Standalone digital editions traditionally lack opportunities for input and communication among communities of practice and have limited interaction with other resources. As models for social editions, Siemens looks to the social networking component of Early English Books Online, the scholarly crowdsourcing initiative Transcribe Bentham, and George Mason University’s open-source transcription tool Scripto. Effectively combining online social interactions with scholarly work, these projects encourage communities of practice for a common purpose. While innovative in their approach, Siemens recognizes the “destabilizing effect” of tools and projects that “facilitate a model of textual interaction and intervention that encourage us to see the scholarly text as a process rather than a product, and the initial, primary editor as a facilitator, rather than progenitor” (p. 453). But by pushing interactivity of digital editions to include social tools, a reader’s level of engagement increases, as transcription, annotation, commenting, and tagging are open to input.

As a community-generated and process-driven project, the editorial authority for a social edition shifts to academics and citizen scholars rather than a single editor or an institution. The value of a participatory creative process for developing open-access content is explored by Yochai Benkler in his article “Freedom in the Commons: Towards a Political Economy of Information.” Benkler proposes that individuals are driven to contribute to digital communities of production, such as crowdsourcing projects, because it offers greater control over their workflow and productive relationships. In turn, the increase of our cultural productions and information basis soars above and beyond what industrial-based proprietary models could produce. While the varied perspectives offered by a group of users may deepen the interpretation, annotation, and critical lens applied to a text, will researchers accept the social edition as a trusted source? The potential to increase interactivity and user participation is undeniable, and perhaps that is the ultimate goal, rather than the development of an authoritative source of information. With the primary editor acting as a project facilitator, the workflow of coordinating user input could also include a verification or response to scholarly activities. By maintaining a review of content, particularly transcription and annotation, the social edition would gain value as both a participatory project and a scholarly research tool.

While the process of creating online editions is well documented, the next steps editors must undertake to remain relevant in an ever-changing digital environment are open for interpretation. Establishment of authoritative text with editorial review must remain a cornerstone of digital editions, but reliable text could be crafted with either crowdsourcing or editorial transcription and then peer-reviewed for accuracy and consistency. This foundation provides a stable basis to build more robust opportunities for engaging scholars with interactive tools for commenting, analysis, and annotation. As questions emerge about who is using digital editions and for what purpose, related concerns arise about making the text meaningful for a wider audience. A thoughtfully designed browser interface may facilitate interactions with other resources for complex study, as well as cultivate dynamic and collaborative relationships between user groups. As many online publications mimic the functionality and format of their printed counterparts, thinking beyond the traditional confines of “the book” opens up new formats, such as social editions, for engaging larger communities of researchers and citizen scholars.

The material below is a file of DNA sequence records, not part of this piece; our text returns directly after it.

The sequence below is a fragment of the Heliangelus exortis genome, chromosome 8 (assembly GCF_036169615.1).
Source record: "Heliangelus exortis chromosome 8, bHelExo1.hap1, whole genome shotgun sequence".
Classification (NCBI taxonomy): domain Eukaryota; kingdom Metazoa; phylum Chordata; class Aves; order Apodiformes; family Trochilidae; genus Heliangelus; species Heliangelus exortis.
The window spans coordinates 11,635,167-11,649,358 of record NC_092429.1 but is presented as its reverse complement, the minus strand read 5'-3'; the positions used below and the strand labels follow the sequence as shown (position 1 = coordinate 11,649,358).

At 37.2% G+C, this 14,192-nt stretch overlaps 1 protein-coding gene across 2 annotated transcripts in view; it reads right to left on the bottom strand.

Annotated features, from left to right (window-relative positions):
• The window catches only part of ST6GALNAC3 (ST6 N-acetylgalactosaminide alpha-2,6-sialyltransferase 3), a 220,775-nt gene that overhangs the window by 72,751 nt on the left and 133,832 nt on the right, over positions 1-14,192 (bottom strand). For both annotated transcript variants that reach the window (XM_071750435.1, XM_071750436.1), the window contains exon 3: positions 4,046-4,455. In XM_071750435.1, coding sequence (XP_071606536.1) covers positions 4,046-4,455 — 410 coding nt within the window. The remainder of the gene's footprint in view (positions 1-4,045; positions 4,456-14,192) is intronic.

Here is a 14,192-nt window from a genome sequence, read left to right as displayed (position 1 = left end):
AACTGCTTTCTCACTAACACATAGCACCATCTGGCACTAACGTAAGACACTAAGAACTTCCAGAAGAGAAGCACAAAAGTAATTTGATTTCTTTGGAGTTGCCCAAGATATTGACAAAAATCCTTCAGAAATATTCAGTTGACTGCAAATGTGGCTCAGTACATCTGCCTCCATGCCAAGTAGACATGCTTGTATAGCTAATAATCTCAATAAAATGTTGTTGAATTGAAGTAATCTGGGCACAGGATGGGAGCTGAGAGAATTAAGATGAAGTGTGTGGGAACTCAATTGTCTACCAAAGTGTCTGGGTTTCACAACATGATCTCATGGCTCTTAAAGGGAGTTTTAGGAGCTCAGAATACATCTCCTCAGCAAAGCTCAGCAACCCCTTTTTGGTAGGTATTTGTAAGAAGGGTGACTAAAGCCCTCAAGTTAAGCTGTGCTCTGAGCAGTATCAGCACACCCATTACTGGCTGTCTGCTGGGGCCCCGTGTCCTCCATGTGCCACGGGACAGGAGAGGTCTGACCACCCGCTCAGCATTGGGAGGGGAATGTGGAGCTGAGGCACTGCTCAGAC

Exemplary Instances and Open-source ToolsEdit

The following selection of websites represent a range of resources that offer innovative approaches to critical and documentary editions, humanities research platforms, and user engagement tools. Scholarly editions, such as Online Chopin Variorum Edition and The Papers of Thomas Edison, have authoritative editions at the core of their websites within the context of an extensive body of primary source materials. Similarly, integrated researcher platforms, including Nineteenth-Century Scholarship Online and The Willa Cather Archive, offer thoughtful interface designs for managing and analyzing complex collections of archival materials, library catalog records, textual works, and pictorial items. Evolving social editions, such as the Bentham Project, The Complete Writings and Pictures of Dante Gabriel Rossetti: A Hypermedia Archive, The Readers’ Thoreau, and A Social Edition of the Devonshire Manuscript, exemplify the integration of social engagement and networking tools with textual editions. Other noteworthy researcher tools are demonstrated at the Biodiversity Heritage Library, British History Online and The Clergy of the Church of England Database. Specific tools that have been developed for inclusion in online reading environments include Collex, a digital reading tool that allows for managing search results across peer-reviewed resources; Disqus, an open-source tool that enables online communities to discuss archival collections; and Scripto: A Community Transcription Tool at George Mason University.

  • Biodiversity Heritage Library, a collaborative website to make biodiversity literature openly available, including a new social commenting tool to highlight and add marginalia to books:
  • The Clergy of the Church of England Database 1540-1835 (CCEd), a database of searchable clerical records that includes functionality to save search queries and results:
  • Disqus, an open-source tool that enables online communities and discussions around archival collections: